Jonathan Harte: Relax, embrace Medicare for all |

Jonathan Harte: Relax, embrace Medicare for all

As a practicing physician, I feel compelled to counter the points made in the letter from Dr. Stacy Childs regarding his apocalyptic portrayal of a Medicare-for-all system. 

First, a huge and growing number of physicians would prefer single-payer health care. Dr. Childs seems concerned that physicians will quit, won’t be able to pay office staff and that the brightest individuals will no longer go into medicine.

There have been several upheavals in the medical system over the decades including the introduction of HMO’s, the Affordable Care Act and electronic health records. During each of these changes, some physicians warned of the same points as Dr. Childs. In each of these transitions, some older physicians did retire rather than adapt, but young physicians happily filled the gaps.

The frequent argument that medicare pays only 30 percent of billed charges should be understood. It’s a contrived argument of an arbitrary charge.

Viewing an insurance explanation of benefits from a medical visit is beyond convoluted. Every hospital and doctors office has a master charge list detailing what they think they deserve to get paid.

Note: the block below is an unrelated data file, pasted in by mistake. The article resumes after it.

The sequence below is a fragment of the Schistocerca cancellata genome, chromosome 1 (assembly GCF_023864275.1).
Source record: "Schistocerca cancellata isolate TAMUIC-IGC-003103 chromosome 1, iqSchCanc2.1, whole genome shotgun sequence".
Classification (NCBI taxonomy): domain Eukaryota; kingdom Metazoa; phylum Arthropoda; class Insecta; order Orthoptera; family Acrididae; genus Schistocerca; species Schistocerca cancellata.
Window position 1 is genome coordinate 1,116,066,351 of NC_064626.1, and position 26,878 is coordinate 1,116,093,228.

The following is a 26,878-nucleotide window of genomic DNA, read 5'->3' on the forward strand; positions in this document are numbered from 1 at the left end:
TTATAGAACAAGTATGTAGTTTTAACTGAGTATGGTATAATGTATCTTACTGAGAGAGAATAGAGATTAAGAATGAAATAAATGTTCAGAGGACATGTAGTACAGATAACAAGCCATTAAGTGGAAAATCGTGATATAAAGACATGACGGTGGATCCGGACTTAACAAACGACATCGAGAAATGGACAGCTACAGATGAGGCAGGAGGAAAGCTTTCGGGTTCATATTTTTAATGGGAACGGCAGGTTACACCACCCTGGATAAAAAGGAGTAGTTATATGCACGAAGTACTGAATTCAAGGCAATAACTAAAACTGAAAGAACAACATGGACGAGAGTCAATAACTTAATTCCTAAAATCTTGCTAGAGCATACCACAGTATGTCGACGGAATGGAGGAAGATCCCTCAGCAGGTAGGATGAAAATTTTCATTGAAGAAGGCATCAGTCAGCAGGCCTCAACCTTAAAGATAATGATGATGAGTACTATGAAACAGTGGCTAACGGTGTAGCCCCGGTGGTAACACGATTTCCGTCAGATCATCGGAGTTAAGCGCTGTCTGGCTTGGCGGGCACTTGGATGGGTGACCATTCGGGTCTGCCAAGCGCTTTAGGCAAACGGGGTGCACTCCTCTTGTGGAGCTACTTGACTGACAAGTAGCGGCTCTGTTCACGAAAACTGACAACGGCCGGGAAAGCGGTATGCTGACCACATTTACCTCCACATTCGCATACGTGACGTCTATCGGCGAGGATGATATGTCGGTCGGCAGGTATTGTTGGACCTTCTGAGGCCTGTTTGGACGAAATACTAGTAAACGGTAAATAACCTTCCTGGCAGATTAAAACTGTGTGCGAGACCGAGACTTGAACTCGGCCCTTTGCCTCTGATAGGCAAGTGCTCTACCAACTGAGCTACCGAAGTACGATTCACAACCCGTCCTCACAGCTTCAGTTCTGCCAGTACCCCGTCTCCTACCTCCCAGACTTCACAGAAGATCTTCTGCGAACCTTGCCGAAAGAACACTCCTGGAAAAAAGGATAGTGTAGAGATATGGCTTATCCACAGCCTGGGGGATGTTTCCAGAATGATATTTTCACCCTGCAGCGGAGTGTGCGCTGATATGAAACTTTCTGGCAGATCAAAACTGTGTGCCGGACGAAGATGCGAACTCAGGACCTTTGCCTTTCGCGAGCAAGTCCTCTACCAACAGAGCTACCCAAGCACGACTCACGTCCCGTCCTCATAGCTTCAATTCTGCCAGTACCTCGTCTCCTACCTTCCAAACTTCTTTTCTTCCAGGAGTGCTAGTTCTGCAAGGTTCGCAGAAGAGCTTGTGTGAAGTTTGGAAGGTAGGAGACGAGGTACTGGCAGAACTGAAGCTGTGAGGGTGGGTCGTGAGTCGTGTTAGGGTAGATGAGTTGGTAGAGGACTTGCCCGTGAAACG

Medicare decided that each diagnosis or procedure gets a specific reimbursement regardless of what is billed. Insurance companies pay more depending on whether there is competition, but it is rarely close to the list charges that are submitted.

Reimbursement from insurance companies is a complex mess of percentage billed charges, pre-negotiated rates or other voodoo. The fact is that the only people told to pay the list charges are uninsured patients. Let that sink in.

The fear that many office staff would be laid off is also not supported by facts. There absolutely should be less need for administrative costs since Medicare’s bills/codes are submitted electronically, are paid quickly and don’t intentionally deny payments as insurance companies do to increase profits. The savings from needing fewer staff for appeals would itself boost salaries.

Lastly, I’m doubtful that a Medicare-for-all system will inhibit bright young people from entering our field. Newer medical graduates are largely in favor of universal healthcare and are willing to take home less income in exchange for a better quality of life and a more equitable health care system.

Young individuals valuing a larger income over a passion for medicine should probably consider a different career.

Our current health care system sadly causes denial of basic care, people to forego needed medications and sends sick or injured patients to bankruptcy.

We should demand better.

Jonathan Harte, MD

Steamboat Springs

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